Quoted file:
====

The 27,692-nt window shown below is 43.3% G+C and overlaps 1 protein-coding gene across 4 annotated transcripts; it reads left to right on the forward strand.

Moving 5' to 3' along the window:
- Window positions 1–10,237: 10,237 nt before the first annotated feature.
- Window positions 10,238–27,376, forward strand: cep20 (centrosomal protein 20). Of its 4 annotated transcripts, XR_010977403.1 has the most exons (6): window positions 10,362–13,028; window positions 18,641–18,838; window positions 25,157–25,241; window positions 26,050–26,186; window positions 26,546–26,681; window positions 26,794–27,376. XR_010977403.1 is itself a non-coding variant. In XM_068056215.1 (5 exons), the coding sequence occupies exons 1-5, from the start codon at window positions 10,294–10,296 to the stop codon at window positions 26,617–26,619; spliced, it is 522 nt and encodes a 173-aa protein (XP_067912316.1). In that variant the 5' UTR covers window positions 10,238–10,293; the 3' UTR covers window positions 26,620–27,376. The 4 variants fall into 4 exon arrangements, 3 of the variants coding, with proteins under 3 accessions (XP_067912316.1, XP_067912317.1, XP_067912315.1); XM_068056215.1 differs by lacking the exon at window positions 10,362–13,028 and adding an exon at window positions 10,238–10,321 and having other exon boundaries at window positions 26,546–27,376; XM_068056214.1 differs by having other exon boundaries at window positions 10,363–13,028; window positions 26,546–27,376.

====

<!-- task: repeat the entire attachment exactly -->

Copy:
The 27,692-nt window shown below is 43.3% G+C and overlaps 1 protein-coding gene across 4 annotated transcripts; it reads left to right on the forward strand.

Moving 5' to 3' along the window:
- Window positions 1–10,237: 10,237 nt before the first annotated feature.
- Window positions 10,238–27,376, forward strand: cep20 (centrosomal protein 20). Of its 4 annotated transcripts, XR_010977403.1 has the most exons (6): window positions 10,362–13,028; window positions 18,641–18,838; window positions 25,157–25,241; window positions 26,050–26,186; window positions 26,546–26,681; window positions 26,794–27,376. XR_010977403.1 is itself a non-coding variant. In XM_068056215.1 (5 exons), the coding sequence occupies exons 1-5, from the start codon at window positions 10,294–10,296 to the stop codon at window positions 26,617–26,619; spliced, it is 522 nt and encodes a 173-aa protein (XP_067912316.1). In that variant the 5' UTR covers window positions 10,238–10,293; the 3' UTR covers window positions 26,620–27,376. The 4 variants fall into 4 exon arrangements, 3 of the variants coding, with proteins under 3 accessions (XP_067912316.1, XP_067912317.1, XP_067912315.1); XM_068056215.1 differs by lacking the exon at window positions 10,362–13,028 and adding an exon at window positions 10,238–10,321 and having other exon boundaries at window positions 26,546–27,376; XM_068056214.1 differs by having other exon boundaries at window positions 10,363–13,028; window positions 26,546–27,376.